Read more: Suit argues all defendants deserve counsel from the start – The Denver Post

And here is the link to the follow-up editorial.
Editorial: Cutting corners on justice? Guilty
Colorado must overturn a cost-saving law that took away defendants’ right to counsel before being offered plea deals.

Read more: Editorial: Cutting corners on justice? Guilty – The Denver Post

We need your engagement and support in 2011! Your name, added to thousands of others, increases our ability to achieve real change by bringing the voice of practicality, reason and compassion to local policy makers and state legislators. Your gift will further the impact and success of CCJRC.  Please help us now with your generous contribution.

On any given day there are over 100,000 people involved in the criminal justice system in Colorado. Your support helps us bring a message of hope to people who are affected by Colorado’s current criminal justice policies and practices. Your involvement gives CCJRC the ability to fight for change.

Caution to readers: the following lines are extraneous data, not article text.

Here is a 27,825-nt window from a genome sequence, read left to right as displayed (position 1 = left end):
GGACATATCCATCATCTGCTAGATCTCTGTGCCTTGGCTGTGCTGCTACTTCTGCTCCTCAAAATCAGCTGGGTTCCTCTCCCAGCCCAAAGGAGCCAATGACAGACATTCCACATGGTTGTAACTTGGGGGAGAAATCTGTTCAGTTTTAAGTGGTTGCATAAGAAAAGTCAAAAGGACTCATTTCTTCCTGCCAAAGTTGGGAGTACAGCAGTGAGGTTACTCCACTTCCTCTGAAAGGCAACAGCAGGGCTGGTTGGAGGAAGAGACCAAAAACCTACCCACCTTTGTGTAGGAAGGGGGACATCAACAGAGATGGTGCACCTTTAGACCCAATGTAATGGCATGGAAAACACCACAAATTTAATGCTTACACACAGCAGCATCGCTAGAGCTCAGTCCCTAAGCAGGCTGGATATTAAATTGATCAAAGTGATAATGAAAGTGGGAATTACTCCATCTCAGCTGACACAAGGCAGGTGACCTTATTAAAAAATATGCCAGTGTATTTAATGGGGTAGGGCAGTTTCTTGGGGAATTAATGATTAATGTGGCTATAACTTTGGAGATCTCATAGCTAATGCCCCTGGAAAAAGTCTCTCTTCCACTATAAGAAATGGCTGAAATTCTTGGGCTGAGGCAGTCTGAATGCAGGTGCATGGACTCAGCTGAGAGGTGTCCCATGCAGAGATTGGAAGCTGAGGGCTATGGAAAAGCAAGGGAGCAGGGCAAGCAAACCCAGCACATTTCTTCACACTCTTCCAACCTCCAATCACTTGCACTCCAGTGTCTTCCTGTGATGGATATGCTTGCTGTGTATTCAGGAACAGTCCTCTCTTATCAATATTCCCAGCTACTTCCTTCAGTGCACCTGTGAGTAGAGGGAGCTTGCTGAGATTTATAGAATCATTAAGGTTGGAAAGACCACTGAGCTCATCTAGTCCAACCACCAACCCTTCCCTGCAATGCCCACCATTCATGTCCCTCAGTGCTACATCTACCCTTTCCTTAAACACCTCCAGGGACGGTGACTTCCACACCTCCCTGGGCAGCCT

Thank you again for supporting CCJRC. Together we will continue to do the work that truly makes a difference.
Christie Donner, Executive Director
Pamela Clifton, Outreach Coordinator

About waywardbill

Chairman, United States Marijuana Party
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2 Responses to Colorado Criminal Justice Reform Coalition ~ The Right To An Attorney

  1. The420Deal says:

    This is a very engaging article. I can’t wait to see what happens with this law. I had a friend that recently had issues with this exact subject when he was falsely accused. Have you had a chance to check out our new website? We are a social coupon site that offers 1 really good deal each and every day. We launch soon a link to our site or mention on your blog would really appreciated. We are a community based website so anything helps.